Inflation Concerns?…Follow the Trends
Inflation concerns are grabbing a lot of headlines recently as consumers emerge from COVID-19 lockdowns flush with cash. The Federal Reserve maintains that any rise in inflation will be “transitory.” However, prudent investors are right to ask, “Which assets or strategies will best insulate my portfolios from sustained price increases?”
Investors naturally fear deflationary “busts,” such as in 1929 or 2008. However, history suggests that elevated and prolonged periods of inflation are more certain destroyers of multi-generational wealth through the gradual erosion of purchasing power. Most hope to outrun this erosion by compounding their investment portfolio at a rate in excess of inflation such that the asset base grows through time in “real,” or inflation-adjusted, terms. Unfortunately, traditional portfolios (60% stocks/40% bonds) are not well positioned to preserve wealth in inflationary environments. This is particularly true when valuations are high relative to their historical averages.
Inflation is a tricky subject and perhaps the least understood phenomenon in economics. However, it has been empirically observed that rising inflation is challenging for both stocks and bonds. Input cost increases generally outpace most businesses ability to pass through cost to consumers, resulting in compressed profit margins. Rising price levels in the economy also degrade the purchasing power of principal and interest payments of fixed income assets, causing bonds to lose value in real terms. One of the only bright spots in inflationary environments tends to be commodities, an asset class underutilized by most investors.
Enter… Trend Following
Trend following, often referred to as “managed futures,” is a dynamic strategy offering portfolios substantial diversification benefits. This systematic or “rules-based” strategy is tailor-made to profit from major moves in global markets. Such outsized market trends often materialize during times of, or as a result of, changes in inflationary regimes.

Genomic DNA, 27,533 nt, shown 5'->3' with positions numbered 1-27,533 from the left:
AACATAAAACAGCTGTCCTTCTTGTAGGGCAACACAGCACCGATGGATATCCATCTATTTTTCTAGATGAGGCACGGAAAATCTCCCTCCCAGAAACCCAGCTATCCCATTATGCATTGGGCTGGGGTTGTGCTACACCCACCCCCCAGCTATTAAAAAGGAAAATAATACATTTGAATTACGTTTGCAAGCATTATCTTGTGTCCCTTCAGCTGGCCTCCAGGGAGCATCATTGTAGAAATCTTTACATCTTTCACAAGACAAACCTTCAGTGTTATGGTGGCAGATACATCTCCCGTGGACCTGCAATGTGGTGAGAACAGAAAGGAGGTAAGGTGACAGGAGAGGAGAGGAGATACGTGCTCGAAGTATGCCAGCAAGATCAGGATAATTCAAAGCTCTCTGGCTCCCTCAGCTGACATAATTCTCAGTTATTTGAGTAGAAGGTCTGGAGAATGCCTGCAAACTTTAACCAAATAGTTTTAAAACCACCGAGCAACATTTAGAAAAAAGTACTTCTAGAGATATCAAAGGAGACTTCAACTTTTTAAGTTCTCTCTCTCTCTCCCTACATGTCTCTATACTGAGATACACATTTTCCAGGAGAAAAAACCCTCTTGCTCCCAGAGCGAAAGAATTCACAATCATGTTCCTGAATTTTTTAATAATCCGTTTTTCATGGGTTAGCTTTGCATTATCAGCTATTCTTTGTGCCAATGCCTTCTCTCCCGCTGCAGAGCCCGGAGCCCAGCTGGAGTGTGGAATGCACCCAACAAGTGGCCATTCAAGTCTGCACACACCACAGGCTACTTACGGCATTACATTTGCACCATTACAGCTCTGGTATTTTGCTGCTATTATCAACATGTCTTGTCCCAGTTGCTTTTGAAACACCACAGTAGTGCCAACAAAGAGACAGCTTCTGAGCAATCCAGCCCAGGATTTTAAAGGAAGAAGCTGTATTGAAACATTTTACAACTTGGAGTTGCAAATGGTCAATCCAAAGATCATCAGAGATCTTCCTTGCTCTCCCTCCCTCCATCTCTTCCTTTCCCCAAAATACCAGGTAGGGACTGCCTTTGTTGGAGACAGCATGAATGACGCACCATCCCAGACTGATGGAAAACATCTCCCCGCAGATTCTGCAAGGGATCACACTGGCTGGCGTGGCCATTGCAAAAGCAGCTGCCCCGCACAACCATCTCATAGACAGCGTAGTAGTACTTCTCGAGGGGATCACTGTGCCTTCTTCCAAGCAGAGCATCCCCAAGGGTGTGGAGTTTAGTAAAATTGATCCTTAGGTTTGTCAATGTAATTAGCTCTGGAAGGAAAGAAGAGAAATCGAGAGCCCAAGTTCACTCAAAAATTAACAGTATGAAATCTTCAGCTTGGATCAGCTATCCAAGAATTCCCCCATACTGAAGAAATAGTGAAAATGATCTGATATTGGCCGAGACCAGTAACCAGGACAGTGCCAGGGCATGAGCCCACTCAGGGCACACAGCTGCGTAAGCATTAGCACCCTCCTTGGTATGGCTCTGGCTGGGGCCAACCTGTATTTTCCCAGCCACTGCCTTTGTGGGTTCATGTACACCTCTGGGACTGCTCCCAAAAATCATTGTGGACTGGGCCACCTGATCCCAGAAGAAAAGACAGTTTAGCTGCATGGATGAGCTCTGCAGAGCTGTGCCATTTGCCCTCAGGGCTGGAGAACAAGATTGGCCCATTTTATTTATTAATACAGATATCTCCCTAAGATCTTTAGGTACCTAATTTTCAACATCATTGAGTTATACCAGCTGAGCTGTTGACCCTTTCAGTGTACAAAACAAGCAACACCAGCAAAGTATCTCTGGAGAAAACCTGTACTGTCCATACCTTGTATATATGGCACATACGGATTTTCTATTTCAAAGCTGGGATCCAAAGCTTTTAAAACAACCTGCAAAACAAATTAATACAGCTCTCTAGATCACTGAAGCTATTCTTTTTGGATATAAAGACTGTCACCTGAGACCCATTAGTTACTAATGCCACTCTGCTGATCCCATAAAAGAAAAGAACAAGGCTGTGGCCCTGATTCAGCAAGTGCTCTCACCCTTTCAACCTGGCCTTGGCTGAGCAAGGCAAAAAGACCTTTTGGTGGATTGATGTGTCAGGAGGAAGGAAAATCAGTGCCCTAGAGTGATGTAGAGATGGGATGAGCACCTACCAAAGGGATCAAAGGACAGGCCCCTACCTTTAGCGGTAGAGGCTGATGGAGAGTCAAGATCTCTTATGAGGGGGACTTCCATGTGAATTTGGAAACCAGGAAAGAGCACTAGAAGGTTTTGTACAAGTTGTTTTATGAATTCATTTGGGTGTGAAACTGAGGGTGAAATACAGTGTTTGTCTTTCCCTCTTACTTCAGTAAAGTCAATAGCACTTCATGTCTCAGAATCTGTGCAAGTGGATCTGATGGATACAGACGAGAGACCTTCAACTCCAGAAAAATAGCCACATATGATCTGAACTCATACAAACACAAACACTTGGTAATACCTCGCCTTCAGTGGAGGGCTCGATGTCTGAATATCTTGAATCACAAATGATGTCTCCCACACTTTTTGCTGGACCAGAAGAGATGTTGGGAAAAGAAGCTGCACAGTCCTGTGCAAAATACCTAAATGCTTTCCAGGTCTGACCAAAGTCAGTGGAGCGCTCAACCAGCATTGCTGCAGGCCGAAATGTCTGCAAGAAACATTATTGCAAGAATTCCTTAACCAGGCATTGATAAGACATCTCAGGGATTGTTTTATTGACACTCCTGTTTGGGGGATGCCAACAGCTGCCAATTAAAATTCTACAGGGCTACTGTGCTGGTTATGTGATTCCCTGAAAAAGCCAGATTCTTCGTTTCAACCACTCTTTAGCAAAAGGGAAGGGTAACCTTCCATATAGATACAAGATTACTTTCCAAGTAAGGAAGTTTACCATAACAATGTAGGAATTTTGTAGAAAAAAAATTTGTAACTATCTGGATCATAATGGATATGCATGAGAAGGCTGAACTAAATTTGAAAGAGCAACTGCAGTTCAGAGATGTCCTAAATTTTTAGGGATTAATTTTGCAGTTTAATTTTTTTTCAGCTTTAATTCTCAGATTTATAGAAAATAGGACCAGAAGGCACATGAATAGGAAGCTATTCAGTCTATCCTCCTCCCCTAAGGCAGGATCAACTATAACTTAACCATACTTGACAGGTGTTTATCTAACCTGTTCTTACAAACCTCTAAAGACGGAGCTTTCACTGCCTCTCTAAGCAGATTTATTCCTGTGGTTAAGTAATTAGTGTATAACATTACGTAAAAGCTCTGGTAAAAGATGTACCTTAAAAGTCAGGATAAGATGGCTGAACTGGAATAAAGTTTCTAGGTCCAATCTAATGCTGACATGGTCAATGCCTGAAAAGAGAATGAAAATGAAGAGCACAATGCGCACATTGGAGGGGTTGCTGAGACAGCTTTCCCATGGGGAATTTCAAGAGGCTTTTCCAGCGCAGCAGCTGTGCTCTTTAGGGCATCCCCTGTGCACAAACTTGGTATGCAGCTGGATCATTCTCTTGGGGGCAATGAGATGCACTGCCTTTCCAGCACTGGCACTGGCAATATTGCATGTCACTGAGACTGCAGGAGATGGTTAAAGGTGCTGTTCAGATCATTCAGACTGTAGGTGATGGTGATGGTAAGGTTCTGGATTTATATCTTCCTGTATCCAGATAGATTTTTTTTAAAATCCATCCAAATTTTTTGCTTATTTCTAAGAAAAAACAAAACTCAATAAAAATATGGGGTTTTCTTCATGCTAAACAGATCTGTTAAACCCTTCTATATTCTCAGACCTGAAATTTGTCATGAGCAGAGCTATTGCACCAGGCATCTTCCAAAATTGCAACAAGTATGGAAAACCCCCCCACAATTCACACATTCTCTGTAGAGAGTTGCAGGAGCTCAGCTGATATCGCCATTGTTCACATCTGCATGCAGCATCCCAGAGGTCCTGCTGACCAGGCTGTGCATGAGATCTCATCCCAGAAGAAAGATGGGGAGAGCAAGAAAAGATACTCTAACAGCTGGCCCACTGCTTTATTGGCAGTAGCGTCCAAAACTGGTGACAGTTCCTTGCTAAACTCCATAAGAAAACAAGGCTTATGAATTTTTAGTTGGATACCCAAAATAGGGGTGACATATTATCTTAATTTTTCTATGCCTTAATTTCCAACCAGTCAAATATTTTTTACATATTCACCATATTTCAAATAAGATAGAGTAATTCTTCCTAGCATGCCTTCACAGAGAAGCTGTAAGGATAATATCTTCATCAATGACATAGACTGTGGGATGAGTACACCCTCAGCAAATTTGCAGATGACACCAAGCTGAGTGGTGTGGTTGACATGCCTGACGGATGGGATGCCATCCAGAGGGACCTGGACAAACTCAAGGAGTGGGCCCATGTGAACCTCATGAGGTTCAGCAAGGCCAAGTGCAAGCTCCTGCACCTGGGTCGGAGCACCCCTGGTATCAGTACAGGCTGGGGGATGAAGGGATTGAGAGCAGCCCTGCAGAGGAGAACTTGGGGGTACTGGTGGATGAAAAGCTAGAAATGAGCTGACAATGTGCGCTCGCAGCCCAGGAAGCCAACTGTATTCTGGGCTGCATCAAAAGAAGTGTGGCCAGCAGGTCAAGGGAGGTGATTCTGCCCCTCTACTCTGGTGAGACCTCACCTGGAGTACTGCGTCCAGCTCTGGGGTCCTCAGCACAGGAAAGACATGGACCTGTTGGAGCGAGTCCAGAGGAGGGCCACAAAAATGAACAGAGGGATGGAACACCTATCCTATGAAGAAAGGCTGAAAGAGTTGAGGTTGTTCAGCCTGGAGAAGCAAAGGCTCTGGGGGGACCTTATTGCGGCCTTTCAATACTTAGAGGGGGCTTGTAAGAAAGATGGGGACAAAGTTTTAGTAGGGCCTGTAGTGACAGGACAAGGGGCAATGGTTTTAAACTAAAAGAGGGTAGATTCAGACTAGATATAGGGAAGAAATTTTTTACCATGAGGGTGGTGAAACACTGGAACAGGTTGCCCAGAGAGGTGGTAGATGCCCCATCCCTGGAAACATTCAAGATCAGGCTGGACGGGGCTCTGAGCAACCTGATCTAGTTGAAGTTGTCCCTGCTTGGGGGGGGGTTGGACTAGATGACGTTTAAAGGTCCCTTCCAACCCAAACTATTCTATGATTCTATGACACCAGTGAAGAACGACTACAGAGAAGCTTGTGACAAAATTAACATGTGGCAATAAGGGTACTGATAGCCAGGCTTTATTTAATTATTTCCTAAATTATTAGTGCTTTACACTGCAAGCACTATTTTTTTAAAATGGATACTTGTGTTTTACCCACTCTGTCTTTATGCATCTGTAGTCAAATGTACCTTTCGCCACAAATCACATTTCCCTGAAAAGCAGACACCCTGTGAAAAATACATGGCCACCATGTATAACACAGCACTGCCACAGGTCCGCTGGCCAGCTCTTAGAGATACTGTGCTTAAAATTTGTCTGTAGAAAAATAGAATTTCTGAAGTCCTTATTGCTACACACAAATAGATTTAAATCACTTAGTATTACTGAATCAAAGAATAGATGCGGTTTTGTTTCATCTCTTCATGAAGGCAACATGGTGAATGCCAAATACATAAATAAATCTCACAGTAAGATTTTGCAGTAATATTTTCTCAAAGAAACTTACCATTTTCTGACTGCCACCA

Trend followers typically trade all major asset classes (stocks, bonds, currencies and commodities), and do so in a balanced, risk-controlled manner without a bias to be long or short. The strategy uses price data to understand market direction and positions to capitalize from continuations in recent trends. Time-series momentum, as it’s called in academic circles, is one of the most ubiquitous market anomalies for a host of structural and psychological reasons, but the major takeaway is that trend followers are nearly always on the right side of history when decade-defining market trends occur.
A team of researchers from Man Group and Duke University recently published an excellent paper exploring “The Best Strategies for Inflationary Times.” Their analysis of the historical data, presented below, confirms our intuition: a diversified trend following strategy is one of the few reliable performers during inflationary periods.
Source: Neville, Henry and Draaisma, Teun and Funnell, Ben and Harvey, Campbell R. and van Hemert, Otto, The Best Strategies for Inflationary Times (April 28, 2021). Available at SSRN: https://ssrn.com/abstract=3813202.
The Oxford investment team strives to assemble robust portfolios enabling clients to compound enduring wealth. This effort results in a healthy allocation to diversifying alternative strategies, such as trend following, that serve to insulate portfolios from various macroeconomic environments, including inflation.
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*As of 10.1.20
**As of 12.31.19